Write What You Know About

SUBJECT AND SETTING

berryman

The interior of Berryman United Methodist in Richmond inspired the fictional Methodist church in Faifax.

The easiest subject to write about is the one you know the most about.   I knew before I wrote the first sentence of THE PRINCE IN THE TOWER that the book would feature a Methodist minister, his family, and his ward.  My dad was a Methodist minister, so I’m familiar with the underpinings of the United Methodist Church. As for wards, I had read about wards and guardians in novels, but never knew any in real life.  Like Augusta Evans Wilson wrote [in VASHTI]: “The only wards I ever knew happened to be fictitious characters.”

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Fairfax Court House built in 1800

The setting of a novel is like a frame around a portrait.  If the frame is too dark or too light and if it doesn’t complement the colors in the portrait, it will take away from the picture.

I wanted a nostalgic setting that enhanced the old-fashioned romance I had in mind.  I chose the City of Fairfax, not only because it is historic but because I lived nearby and spent many hours walking through the town and researching its role in the Civil War.  History is one of my favorite subjects and the City of Fairfax fit the bill.  I deliberately put the parsonage right in the middle of “Old Town” Fairfax City near the scene of “Mosby’s Midnight Raid.”

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The Moore House in Fairfax

The fictional parsonage was a conglomeration of houses I had written up when I had a real estate column in THE CONNECTION, a local paper in Northern Virginia.  Using the best features of some of the houses I reviewed, I created the interior; but the exterior of the parsonage was solely inspired by the antebellum Moore House, which is behind Truro Anglican Church and across the street from what used to be the Black-eyed Pea Restaurant.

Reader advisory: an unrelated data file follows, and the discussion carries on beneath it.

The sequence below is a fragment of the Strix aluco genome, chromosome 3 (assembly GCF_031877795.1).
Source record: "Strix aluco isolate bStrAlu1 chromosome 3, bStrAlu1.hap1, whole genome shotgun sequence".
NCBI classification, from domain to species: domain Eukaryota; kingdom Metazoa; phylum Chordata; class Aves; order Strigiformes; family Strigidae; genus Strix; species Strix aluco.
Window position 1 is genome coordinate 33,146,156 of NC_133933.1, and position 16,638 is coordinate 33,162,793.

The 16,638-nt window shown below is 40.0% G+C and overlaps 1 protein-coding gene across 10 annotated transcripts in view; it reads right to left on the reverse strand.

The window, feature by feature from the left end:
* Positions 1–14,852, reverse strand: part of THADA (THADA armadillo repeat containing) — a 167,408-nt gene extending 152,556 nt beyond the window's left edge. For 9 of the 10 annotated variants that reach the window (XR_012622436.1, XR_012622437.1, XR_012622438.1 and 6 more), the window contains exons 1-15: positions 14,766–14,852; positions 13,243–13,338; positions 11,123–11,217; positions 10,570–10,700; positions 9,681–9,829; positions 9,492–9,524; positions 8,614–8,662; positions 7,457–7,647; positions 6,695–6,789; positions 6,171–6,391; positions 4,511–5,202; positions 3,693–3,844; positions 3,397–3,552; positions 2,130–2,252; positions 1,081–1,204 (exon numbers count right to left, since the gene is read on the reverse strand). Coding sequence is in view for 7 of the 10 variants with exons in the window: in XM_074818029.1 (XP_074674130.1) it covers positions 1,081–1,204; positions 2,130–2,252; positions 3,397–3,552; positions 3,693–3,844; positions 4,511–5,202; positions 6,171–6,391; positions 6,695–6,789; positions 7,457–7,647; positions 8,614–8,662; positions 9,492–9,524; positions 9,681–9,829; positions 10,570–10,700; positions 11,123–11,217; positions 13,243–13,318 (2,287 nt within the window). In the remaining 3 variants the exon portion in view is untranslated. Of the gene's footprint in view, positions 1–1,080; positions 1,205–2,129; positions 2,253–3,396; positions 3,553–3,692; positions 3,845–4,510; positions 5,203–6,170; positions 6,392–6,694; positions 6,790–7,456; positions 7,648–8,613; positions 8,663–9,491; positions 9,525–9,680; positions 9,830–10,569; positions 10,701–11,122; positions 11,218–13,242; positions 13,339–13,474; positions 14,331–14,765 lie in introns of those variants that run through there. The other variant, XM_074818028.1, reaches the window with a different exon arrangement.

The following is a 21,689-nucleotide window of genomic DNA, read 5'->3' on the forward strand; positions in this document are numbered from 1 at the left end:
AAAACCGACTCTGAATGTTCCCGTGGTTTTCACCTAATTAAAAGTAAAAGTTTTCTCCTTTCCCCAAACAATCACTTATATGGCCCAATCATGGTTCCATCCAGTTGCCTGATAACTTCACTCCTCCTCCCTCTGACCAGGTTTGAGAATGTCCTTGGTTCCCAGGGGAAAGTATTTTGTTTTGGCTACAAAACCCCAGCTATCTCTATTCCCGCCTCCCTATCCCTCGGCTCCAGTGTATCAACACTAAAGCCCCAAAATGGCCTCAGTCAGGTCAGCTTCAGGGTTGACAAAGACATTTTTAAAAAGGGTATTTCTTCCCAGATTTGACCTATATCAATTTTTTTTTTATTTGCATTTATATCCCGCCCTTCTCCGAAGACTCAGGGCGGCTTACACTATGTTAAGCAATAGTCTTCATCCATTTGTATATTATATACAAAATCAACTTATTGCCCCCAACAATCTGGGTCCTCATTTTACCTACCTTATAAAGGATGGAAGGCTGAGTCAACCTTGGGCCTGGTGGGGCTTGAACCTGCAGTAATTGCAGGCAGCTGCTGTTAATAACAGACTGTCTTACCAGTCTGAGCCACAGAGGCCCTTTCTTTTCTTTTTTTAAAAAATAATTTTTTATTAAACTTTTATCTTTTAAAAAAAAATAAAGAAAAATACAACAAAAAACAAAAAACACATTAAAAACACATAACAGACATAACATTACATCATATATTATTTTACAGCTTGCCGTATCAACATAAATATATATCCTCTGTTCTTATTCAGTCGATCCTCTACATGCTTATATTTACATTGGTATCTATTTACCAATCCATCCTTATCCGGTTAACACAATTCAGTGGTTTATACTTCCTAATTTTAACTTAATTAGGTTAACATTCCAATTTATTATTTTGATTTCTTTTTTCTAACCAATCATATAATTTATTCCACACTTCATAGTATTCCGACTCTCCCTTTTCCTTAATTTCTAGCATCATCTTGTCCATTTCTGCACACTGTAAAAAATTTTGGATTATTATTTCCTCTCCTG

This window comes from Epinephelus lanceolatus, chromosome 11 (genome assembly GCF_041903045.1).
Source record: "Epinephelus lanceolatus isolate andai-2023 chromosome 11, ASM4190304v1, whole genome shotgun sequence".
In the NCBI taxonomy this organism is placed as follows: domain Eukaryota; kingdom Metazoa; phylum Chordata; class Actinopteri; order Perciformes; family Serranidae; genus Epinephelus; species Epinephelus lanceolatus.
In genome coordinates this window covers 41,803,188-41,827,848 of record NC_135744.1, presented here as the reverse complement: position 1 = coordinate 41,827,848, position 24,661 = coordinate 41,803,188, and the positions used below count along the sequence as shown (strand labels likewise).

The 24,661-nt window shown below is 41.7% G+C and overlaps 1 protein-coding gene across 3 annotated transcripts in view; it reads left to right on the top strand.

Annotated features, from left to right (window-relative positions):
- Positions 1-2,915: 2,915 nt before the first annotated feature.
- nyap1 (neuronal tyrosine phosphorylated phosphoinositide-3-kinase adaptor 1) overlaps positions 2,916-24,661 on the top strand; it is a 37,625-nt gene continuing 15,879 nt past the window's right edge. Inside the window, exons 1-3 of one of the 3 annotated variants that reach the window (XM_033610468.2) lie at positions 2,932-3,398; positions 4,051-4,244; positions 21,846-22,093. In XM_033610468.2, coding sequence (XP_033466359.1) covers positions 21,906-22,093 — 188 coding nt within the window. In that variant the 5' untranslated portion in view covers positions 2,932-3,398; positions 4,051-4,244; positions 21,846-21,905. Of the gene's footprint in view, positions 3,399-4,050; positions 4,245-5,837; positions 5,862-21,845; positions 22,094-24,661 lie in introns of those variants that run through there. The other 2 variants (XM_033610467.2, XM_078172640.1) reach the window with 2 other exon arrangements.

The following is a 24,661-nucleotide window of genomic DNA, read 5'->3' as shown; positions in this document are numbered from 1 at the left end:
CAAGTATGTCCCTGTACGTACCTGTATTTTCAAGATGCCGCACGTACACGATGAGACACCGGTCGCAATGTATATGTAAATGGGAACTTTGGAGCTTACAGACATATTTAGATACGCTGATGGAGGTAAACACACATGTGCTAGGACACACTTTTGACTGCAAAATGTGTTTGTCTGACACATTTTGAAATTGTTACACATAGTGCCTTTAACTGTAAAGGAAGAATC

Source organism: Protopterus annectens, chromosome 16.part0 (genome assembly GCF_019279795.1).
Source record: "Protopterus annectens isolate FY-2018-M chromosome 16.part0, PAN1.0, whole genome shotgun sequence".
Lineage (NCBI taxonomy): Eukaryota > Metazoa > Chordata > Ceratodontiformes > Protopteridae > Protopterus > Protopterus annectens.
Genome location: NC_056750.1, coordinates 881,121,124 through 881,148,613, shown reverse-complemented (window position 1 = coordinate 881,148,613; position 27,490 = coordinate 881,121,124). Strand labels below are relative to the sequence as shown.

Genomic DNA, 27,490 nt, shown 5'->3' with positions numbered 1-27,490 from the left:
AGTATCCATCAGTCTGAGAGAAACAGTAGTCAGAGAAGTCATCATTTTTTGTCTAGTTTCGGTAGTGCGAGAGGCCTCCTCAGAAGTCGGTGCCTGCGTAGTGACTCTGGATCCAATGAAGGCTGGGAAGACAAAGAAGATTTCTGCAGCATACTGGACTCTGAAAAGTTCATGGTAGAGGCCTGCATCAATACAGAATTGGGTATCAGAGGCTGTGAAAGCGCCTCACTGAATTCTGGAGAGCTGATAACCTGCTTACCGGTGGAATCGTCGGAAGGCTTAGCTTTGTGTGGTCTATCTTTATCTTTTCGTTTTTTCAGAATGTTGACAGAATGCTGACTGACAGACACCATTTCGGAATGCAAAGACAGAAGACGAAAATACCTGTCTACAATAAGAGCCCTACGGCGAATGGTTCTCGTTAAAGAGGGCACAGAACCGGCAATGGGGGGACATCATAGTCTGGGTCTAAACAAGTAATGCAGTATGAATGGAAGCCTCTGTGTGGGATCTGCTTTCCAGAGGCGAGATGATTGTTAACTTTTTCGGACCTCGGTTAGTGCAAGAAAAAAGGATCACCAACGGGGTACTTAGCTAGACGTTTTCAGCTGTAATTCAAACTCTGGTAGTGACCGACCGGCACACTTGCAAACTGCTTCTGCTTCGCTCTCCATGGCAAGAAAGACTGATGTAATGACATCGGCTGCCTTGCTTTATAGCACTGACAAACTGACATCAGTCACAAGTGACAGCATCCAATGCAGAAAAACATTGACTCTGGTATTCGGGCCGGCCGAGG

copy-005956-r1-23-241-e1387249318579.jpgWhile writing the novel,  I got permission to tour the Moore House, which housed a business at the time.  I was delighted to see that the house has two staircases just like the fictional parsonage.  The Moore house has thirteen gables as well, so I created a parsonage with thirteen gables.

Thirteen gables added a nice touch to the modern gothic theme I was developing, not to mention the secret room on the third floor hidden behind on
e of the gables.

keycandle

 

 

 

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4 thoughts on “Write What You Know About

  1. Marty Jackson

    I visited Jack’s ashes today & saw the John Gilbert Appreciation Society flowers at his grave memorial. I think you don’t live in Los Angeles so had to rely on others to put them there? Wanted you to know they were there. I took a photo. Are you still running the JGAS? That website won’t load for me.

    Reply
    1. Sheryl Wright Stinchcum Post author

      Hi Marty. Thank you so much for letting me know about the flowers on Jack’s grave. I ordered them a while ago through the flower shop at Glendale. I live in Virginia so there’s no no way I can be sure the flowers are there unless someone tells me. So again thank you I really appreciate this. Regarding The John Gilbert Appreciation Society, it has not been in operation since I resigned as president and no one replaced me. So I used the funds that were left over to place flowers on Jack grave this year. I will check that website because I thought it was still working. I left the website up so people could get information about Gilbert. If you have a Facebook account, look up “John Gilbert actor” and you will find many photographs etc. If you would like to send me the picture you took of Jack’s grave I will post it for you on his Facebook page. My email address is SStinchcum@aol.com. Blessings!

      Reply

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